Arguments For and Against Macron’s Mercosur Threat

French president Emmanuel Macron answers a question from a reporter in Helsinki, Finland, August 30, 2018
French president Emmanuel Macron answers a question from a reporter in Helsinki, Finland, August 30, 2018 (Office of the President of the Republic of Finland/Juhani Kandell)

French president Emmanuel Macron has threatened to hold up ratification of an EU trade deal with Mercosur unless Brazil’s Jair Bolsonaro does more to fight fires in the Amazon Rainforest.

Canada, Finland, Ireland and the Netherlands have backed Macron up. Germany is less sure. Donald Trump is expected to side with Bolsonaro at the G7 summit this weekend.

Here are the arguments for and against the threat. Read more

Brazil’s Presidential Election Is Up in the Air

Former Brazilian presidents Luiz Inácio Lula Da Silva and Dilma Rousseff hold hands, March 17, 2016
Former Brazilian presidents Luiz Inácio Lula Da Silva and Dilma Rousseff hold hands, March 17, 2016 (Agência Brasil/José Cruz)

Brazil’s presidential election is less than four months away, yet it’s still far from clear what will happen. Read more

Chile Shows Better Way to Neighbors in Crisis

Canadian prime minister Justin Trudeau and Chilean president Michelle Bachelet attend a multilateral summit in Lima, Peru, November 20, 2016
Canadian prime minister Justin Trudeau and Chilean president Michelle Bachelet attend a multilateral summit in Lima, Peru, November 20, 2016 (Gobierno de Chile)

Whether change comes swiftly or slowly, a deafness to cries for change can discredit not just politicians or political parties but whole systems of government.

This has already happened in Venezuela. It’s in the process of happening in Brazil. Chile, however slowly, is showing a better way. Read more

Political Victory for Temer During Anxious Times for Brazil

President Michel Temer of Brazil gives a speech in Brasília, December 13
President Michel Temer of Brazil gives a speech in Brasília, December 13 (Palácio do Planalto/Marcos Corrêa)

Brazil’s president, Michel Temer, scored a major political victory last week when Congress passed a constitutional amendment that limits public spending for the next twenty years.

This was no small feat, given that 63 percent of Brazilians, according to one recent poll, want Temer out. Read more

Rousseff Leaves But Brazil’s Problems Remain

Brazilian Workers' Party leader Dilma Rousseff is interviewed in her office in Brasília, August 2
Brazilian Workers’ Party leader Dilma Rousseff is interviewed in her office in Brasília, August 2 (Roberto Stuckert Filho)

By the end of this month, not only will the 2016 Olympic Games in Rio have come and gone; it is also likely that the left-wing Dilma Rousseff will have finally been removed from the presidency.

Neither will occur without incident. Nor will they solve Brazil’s increasingly confused, complex and confrontational state of affairs, from a messy entanglement of impeachment proceedings to the possibility of fresh elections to the worst economic recession in Brazilian history. Read more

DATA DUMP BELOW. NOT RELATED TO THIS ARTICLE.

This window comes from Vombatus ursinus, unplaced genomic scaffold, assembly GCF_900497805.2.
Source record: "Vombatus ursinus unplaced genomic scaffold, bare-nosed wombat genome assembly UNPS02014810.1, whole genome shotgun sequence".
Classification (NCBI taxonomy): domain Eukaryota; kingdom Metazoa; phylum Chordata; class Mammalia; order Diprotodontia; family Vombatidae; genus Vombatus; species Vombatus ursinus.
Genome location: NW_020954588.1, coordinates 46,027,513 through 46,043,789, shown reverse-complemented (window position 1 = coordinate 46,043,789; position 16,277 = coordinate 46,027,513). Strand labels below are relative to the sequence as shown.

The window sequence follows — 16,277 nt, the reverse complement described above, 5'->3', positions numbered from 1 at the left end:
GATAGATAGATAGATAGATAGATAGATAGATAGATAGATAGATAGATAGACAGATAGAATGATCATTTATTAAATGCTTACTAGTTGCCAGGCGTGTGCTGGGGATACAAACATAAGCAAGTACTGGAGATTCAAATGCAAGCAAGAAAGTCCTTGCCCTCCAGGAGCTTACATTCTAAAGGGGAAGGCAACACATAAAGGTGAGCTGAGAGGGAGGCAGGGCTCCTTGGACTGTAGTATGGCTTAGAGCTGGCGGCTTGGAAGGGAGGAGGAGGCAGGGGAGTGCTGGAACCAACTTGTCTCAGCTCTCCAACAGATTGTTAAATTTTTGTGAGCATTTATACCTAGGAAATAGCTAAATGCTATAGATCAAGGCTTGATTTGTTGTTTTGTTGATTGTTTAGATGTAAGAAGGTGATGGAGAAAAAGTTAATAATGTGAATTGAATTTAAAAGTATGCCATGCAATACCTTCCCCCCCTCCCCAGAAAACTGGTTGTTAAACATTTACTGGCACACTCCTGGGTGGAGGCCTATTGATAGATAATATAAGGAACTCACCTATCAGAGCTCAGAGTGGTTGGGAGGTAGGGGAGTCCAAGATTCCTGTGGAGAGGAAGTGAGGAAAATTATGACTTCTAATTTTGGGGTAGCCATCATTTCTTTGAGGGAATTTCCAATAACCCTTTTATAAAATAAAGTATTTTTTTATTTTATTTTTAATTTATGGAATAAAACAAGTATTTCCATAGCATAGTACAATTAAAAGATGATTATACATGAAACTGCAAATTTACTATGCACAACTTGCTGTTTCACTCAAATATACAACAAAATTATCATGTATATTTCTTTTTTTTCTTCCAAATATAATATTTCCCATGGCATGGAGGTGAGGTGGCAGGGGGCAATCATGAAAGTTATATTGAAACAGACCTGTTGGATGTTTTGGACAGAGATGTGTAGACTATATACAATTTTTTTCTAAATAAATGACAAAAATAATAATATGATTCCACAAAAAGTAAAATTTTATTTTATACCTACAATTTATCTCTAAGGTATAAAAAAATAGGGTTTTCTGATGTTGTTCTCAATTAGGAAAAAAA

Brazil to Muddle Through After Rousseff Suspended

President Dilma Rousseff of Brazil makes a statement in Brasília, April 18
President Dilma Rousseff of Brazil makes a statement in Brasília, April 18 (Blog do Planalto/Roberto Stuckert Filho)

Brazil’s Senate voted early on Thursday to continue the impeachment proceedings against President Dilma Rousseff, forcing the left-wing leader to step down for six months in favor of her deputy, Michel Temer.

55 to 22 senators voted to suspend Rousseff, who was elected to a second term in October 2014.

The charge against her is that she fiddled the budget figures in an election year to mask a deficit.

But those allegations are almost beside the point, especially when more than half the legislators deciding Rousseff’s fate are themselves under investigation for bribery, electoral fraud or worse. The real issue is the president’s inability to stem Brazil’s slide into its worst recession since the 1930s.

Low oil prices and a sprawling corruption scandal at the state petroleum company where she used to be a board member have also cut off a source of patronage for Rousseff’s Workers’ Party. This, more than anything, may have convinced the Brazilian Democratic Movement Party (PMDB), the country’s largest, to withdraw its support from Rousseff. Read more

The Origins of Brazil’s Political Dysfunction

Presidents John F. Kennedy of the United States and João Goulart of Brazil meet in Washington DC, April 4, 1962
Presidents John F. Kennedy of the United States and João Goulart of Brazil meet in Washington DC, April 4, 1962 (John F. Kennedy Presidential Library and Museum)

Brazil’s political dysfunction reaches far beyond the attempt to impeach President Dilma Rousseff. Up to 60 percent of the 594 congressmen who will decide her fate are under some kind of investigation, whether on charges of bribery, electoral fraud or even homicide.

“The congressional pot is calling the presidential kettle black, except that the pot is much bigger and darker,” writes Uri Friedman in The Atlantic. Read more